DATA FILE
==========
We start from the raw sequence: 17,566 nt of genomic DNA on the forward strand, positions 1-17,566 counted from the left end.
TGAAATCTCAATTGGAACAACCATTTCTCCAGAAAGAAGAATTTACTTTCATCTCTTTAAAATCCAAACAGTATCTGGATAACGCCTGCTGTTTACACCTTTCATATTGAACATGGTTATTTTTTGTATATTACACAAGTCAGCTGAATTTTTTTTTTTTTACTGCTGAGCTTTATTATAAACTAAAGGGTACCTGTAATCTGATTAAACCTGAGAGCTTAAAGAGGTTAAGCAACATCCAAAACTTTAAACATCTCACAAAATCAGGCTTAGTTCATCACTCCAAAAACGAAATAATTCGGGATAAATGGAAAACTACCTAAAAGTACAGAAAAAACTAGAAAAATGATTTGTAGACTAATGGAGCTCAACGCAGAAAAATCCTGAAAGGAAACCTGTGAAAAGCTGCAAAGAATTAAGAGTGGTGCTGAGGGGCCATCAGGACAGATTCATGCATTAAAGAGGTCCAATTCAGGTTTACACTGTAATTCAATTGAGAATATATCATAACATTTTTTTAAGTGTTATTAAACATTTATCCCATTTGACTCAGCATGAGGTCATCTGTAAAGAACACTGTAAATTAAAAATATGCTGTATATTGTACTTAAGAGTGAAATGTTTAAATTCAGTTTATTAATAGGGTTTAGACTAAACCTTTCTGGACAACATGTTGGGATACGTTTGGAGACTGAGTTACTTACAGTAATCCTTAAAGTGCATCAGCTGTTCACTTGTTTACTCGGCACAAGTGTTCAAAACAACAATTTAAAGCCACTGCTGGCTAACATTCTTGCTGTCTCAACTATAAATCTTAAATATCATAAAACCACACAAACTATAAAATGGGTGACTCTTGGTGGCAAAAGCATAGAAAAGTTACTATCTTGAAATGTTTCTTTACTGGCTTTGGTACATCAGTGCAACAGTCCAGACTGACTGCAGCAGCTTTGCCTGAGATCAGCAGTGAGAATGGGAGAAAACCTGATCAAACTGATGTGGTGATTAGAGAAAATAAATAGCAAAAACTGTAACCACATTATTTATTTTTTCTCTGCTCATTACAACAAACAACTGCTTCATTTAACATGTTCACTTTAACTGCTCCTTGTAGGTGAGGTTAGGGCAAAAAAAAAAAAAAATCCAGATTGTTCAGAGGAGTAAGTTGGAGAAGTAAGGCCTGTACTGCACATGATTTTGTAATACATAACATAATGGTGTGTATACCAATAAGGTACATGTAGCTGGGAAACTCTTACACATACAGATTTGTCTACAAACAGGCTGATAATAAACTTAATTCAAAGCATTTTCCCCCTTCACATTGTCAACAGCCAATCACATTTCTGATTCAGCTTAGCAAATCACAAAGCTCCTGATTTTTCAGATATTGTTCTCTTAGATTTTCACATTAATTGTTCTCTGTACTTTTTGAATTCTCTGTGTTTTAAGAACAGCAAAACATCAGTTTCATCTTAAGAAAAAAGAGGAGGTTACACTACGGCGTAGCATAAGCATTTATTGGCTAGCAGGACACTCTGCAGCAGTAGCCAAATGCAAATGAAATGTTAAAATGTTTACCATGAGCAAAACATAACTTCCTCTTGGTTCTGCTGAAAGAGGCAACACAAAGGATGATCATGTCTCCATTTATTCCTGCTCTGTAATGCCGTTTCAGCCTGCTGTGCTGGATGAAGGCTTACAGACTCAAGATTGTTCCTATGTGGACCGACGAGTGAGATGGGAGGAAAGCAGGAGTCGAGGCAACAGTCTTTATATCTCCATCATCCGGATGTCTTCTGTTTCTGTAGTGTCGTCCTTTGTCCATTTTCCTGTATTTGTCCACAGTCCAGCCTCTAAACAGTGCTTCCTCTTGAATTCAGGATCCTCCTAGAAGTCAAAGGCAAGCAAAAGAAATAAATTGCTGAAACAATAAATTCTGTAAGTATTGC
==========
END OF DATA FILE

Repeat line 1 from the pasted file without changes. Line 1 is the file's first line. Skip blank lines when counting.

We start from the raw sequence: 17,566 nt of genomic DNA on the forward strand, positions 1-17,566 counted from the left end.